Exhibit will honor Henry L. Talkington
LEWISTON, Idaho - Just in time for commencement, historian Mary Reed and student artist Noah Schuerman will install the first of two permanent exhibits honoring one of the most popular instructors ever to teach on what is now the Lewis-Clark State College campus. In his day he was also the most famous, having founded what was then the state's most important museum of history, pioneered innovative teaching methods, and written a key textbook on the teaching of history. His name was Henry Leonidas Talkington, and the exhibit will be installed in the building that bears his name.
Among many other things, Talkington was also the school's first librarian and the superintendent of its first men's dormitory.
"We want people to know who he was, what he accomplished, and to understand the significant contributions he made to the college and the state of Idaho," said Kathy Martin, Dean of Community Programs, who co-chaired a committee last year to decide the fate of the remnants of the college's Talkington Collection.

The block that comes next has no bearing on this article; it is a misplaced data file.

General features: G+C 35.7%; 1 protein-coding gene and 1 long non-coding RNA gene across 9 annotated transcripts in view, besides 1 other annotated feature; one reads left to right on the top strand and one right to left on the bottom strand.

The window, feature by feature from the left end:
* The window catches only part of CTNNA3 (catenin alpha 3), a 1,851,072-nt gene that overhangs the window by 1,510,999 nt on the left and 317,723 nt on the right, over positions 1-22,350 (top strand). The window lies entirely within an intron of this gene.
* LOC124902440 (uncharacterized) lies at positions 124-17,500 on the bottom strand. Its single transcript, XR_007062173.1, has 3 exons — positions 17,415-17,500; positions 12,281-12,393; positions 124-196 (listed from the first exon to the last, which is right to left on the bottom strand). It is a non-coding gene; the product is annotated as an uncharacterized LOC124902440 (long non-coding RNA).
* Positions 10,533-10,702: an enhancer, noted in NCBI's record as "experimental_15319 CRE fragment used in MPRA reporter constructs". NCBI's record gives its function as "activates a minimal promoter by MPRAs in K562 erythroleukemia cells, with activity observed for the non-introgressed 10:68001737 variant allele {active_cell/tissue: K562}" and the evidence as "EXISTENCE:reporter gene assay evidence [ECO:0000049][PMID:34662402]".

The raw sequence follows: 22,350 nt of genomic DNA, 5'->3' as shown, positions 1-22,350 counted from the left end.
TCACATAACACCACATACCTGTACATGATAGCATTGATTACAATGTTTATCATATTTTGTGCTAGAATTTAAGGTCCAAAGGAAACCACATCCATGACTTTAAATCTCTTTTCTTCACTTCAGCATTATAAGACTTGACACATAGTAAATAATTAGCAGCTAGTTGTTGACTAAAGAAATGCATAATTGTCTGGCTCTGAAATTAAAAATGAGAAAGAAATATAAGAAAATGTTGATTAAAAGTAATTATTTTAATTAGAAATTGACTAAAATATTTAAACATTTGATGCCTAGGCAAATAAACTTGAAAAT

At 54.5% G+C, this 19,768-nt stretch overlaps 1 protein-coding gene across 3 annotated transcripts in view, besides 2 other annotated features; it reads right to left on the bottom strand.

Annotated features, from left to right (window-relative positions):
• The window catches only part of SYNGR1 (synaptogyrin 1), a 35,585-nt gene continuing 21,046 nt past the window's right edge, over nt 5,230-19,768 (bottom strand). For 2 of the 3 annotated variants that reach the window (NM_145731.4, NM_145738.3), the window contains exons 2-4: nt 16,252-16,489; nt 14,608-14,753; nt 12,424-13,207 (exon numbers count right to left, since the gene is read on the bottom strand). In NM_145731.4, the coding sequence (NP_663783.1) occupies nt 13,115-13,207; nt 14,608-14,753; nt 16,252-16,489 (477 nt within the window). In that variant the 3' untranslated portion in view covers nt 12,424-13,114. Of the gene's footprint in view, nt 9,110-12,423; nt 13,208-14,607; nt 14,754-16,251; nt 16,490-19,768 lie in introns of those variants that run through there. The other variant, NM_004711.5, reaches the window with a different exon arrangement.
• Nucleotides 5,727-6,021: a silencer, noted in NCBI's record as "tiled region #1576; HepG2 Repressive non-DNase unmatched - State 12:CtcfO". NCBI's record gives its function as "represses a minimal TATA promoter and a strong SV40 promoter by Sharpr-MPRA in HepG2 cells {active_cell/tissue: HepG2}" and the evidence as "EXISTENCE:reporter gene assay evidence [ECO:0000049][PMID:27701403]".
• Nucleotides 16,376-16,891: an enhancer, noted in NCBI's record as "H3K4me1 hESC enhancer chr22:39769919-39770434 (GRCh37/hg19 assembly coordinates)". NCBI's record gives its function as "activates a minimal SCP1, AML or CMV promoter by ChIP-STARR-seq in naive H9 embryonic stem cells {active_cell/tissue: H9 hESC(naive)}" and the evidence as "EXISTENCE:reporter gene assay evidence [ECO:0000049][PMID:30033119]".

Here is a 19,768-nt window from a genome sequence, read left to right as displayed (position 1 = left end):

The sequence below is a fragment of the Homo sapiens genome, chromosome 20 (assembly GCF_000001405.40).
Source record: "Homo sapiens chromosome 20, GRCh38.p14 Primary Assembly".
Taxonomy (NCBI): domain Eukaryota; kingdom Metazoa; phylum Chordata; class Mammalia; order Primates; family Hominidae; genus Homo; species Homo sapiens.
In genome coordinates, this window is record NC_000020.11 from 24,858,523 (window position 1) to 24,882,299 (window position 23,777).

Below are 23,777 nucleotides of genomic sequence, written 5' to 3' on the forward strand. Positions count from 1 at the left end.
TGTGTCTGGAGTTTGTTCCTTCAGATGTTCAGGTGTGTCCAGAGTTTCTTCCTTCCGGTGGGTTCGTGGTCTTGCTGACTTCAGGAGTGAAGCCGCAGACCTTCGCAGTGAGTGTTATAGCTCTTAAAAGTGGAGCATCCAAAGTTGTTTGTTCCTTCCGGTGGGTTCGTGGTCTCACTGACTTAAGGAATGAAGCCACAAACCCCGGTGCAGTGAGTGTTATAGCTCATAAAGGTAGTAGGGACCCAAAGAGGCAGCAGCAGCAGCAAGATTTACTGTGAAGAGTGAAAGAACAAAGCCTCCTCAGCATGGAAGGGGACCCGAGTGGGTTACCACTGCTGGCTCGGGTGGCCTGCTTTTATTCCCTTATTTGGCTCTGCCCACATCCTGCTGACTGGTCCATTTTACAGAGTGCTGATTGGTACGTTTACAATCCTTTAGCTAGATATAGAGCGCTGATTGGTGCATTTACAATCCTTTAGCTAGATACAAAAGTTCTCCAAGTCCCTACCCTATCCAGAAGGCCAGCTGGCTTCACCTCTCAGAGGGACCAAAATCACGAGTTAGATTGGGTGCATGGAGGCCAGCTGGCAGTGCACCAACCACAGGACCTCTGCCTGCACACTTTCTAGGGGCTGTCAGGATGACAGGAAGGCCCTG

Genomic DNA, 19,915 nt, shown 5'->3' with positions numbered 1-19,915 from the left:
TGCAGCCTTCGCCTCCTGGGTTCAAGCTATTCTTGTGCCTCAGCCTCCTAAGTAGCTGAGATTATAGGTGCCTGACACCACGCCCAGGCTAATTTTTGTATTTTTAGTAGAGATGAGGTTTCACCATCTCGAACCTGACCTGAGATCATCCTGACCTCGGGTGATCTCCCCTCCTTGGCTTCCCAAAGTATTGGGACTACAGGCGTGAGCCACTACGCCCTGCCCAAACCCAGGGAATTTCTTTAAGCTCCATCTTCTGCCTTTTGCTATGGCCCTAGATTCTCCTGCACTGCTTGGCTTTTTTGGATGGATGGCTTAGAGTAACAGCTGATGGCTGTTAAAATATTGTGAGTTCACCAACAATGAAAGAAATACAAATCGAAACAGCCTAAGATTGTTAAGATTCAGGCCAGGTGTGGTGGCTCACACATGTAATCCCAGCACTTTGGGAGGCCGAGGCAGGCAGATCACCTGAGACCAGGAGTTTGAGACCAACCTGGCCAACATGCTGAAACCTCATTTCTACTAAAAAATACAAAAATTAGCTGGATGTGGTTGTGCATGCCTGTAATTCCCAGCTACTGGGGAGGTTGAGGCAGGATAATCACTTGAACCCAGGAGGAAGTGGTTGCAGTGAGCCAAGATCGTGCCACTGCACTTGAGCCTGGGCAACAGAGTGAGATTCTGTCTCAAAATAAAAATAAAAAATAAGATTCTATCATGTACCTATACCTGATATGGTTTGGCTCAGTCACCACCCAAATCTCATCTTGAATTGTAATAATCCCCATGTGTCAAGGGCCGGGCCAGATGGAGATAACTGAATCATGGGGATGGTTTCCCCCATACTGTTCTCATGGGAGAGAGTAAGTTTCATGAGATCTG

With the exception of a very few items the college retained for the purposes of creating the new exhibits, the committee proposed that the college donate what remained of the collection of historical objects to the Nez Perce County Historical Society, which it did. Even before that, the museum had acquired many of its most important items from Talkington's museum collection, which the State of Idaho purchased from Talkington in 1939 after forcing him to retire at age 77.
"The campus and community were shocked at his dismissal," historian Mary Reed notes in the text for the exhibit, which includes fifteen photographs and a history of dormitory life at the Lewiston school. "Henry Talkington was a man of great prestige and importance to the college," Reed said on Wednesday, prior to her campus visit from her home in Pullman. She plans to spend the summer working on the second exhibit, which is planned for installation in the Student Union Building next fall. At that time, project plans call for Reed and historian Steven Branting to dedicate the second exhibit with a formal talk and lecture.
"We're very excited to host the first of the two permanent exhibits in Talkington Hall," said Debbie Kolstad, LCSC Director of Residence Life. "We especially appreciate the help with funding from the Idaho State Historical Society, which paid for the beautiful glass case, and the Idaho Humanities Council, which funded Mary Reed's research."
For more information contact Dr. James R. Hepworth at firstname.lastname@example.org or 208.792.2316